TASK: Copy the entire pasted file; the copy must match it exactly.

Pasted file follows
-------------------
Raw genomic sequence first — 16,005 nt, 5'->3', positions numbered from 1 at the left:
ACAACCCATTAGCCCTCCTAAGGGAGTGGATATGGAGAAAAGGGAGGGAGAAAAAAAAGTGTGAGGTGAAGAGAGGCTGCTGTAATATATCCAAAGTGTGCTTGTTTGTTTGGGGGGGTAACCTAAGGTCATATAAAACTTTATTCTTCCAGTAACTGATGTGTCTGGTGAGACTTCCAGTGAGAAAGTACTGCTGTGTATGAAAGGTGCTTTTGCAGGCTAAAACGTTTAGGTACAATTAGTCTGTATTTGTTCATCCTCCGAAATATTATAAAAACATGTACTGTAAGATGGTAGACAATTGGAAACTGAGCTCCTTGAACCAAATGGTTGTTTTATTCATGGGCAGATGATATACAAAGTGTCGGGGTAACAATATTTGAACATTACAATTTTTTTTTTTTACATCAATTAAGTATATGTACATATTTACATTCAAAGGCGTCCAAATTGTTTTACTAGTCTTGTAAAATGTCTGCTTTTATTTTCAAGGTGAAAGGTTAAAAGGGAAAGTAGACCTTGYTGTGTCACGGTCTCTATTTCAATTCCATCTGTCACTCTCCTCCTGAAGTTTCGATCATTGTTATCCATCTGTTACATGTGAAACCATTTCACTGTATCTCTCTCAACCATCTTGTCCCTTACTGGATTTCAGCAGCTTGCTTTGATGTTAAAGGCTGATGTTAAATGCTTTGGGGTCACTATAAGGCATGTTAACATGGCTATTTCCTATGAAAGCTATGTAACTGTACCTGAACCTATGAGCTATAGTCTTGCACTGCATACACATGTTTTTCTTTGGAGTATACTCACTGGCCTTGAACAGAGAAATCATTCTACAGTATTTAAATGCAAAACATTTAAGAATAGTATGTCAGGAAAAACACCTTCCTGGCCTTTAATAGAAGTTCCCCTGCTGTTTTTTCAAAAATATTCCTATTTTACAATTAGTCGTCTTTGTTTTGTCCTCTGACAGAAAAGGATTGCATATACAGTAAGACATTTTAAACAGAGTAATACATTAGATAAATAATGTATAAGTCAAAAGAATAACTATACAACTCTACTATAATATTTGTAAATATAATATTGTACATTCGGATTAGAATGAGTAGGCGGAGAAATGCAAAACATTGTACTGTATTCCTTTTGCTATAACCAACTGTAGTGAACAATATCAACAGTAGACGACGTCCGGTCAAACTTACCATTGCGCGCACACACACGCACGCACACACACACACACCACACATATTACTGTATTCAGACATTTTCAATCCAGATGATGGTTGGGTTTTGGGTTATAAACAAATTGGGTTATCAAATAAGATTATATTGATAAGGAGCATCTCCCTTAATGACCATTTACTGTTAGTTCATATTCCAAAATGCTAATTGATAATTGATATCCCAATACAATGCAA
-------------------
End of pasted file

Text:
Raw genomic sequence first — 16,005 nt, 5'->3', positions numbered from 1 at the left:
ACAACCCATTAGCCCTCCTAAGGGAGTGGATATGGAGAAAAGGGAGGGAGAAAAAAAAGTGTGAGGTGAAGAGAGGCTGCTGTAATATATCCAAAGTGTGCTTGTTTGTTTGGGGGGGTAACCTAAGGTCATATAAAACTTTATTCTTCCAGTAACTGATGTGTCTGGTGAGACTTCCAGTGAGAAAGTACTGCTGTGTATGAAAGGTGCTTTTGCAGGCTAAAACGTTTAGGTACAATTAGTCTGTATTTGTTCATCCTCCGAAATATTATAAAAACATGTACTGTAAGATGGTAGACAATTGGAAACTGAGCTCCTTGAACCAAATGGTTGTTTTATTCATGGGCAGATGATATACAAAGTGTCGGGGTAACAATATTTGAACATTACAATTTTTTTTTTTTACATCAATTAAGTATATGTACATATTTACATTCAAAGGCGTCCAAATTGTTTTACTAGTCTTGTAAAATGTCTGCTTTTATTTTCAAGGTGAAAGGTTAAAAGGGAAAGTAGACCTTGYTGTGTCACGGTCTCTATTTCAATTCCATCTGTCACTCTCCTCCTGAAGTTTCGATCATTGTTATCCATCTGTTACATGTGAAACCATTTCACTGTATCTCTCTCAACCATCTTGTCCCTTACTGGATTTCAGCAGCTTGCTTTGATGTTAAAGGCTGATGTTAAATGCTTTGGGGTCACTATAAGGCATGTTAACATGGCTATTTCCTATGAAAGCTATGTAACTGTACCTGAACCTATGAGCTATAGTCTTGCACTGCATACACATGTTTTTCTTTGGAGTATACTCACTGGCCTTGAACAGAGAAATCATTCTACAGTATTTAAATGCAAAACATTTAAGAATAGTATGTCAGGAAAAACACCTTCCTGGCCTTTAATAGAAGTTCCCCTGCTGTTTTTTCAAAAATATTCCTATTTTACAATTAGTCGTCTTTGTTTTGTCCTCTGACAGAAAAGGATTGCATATACAGTAAGACATTTTAAACAGAGTAATACATTAGATAAATAATGTATAAGTCAAAAGAATAACTATACAACTCTACTATAATATTTGTAAATATAATATTGTACATTCGGATTAGAATGAGTAGGCGGAGAAATGCAAAACATTGTACTGTATTCCTTTTGCTATAACCAACTGTAGTGAACAATATCAACAGTAGACGACGTCCGGTCAAACTTACCATTGCGCGCACACACACGCACGCACACACACACACACCACACATATTACTGTATTCAGACATTTTCAATCCAGATGATGGTTGGGTTTTGGGTTATAAACAAATTGGGTTATCAAATAAGATTATATTGATAAGGAGCATCTCCCTTAATGACCATTTACTGTTAGTTCATATTCCAAAATGCTAATTGATAATTGATATCCCAATACAATGCAA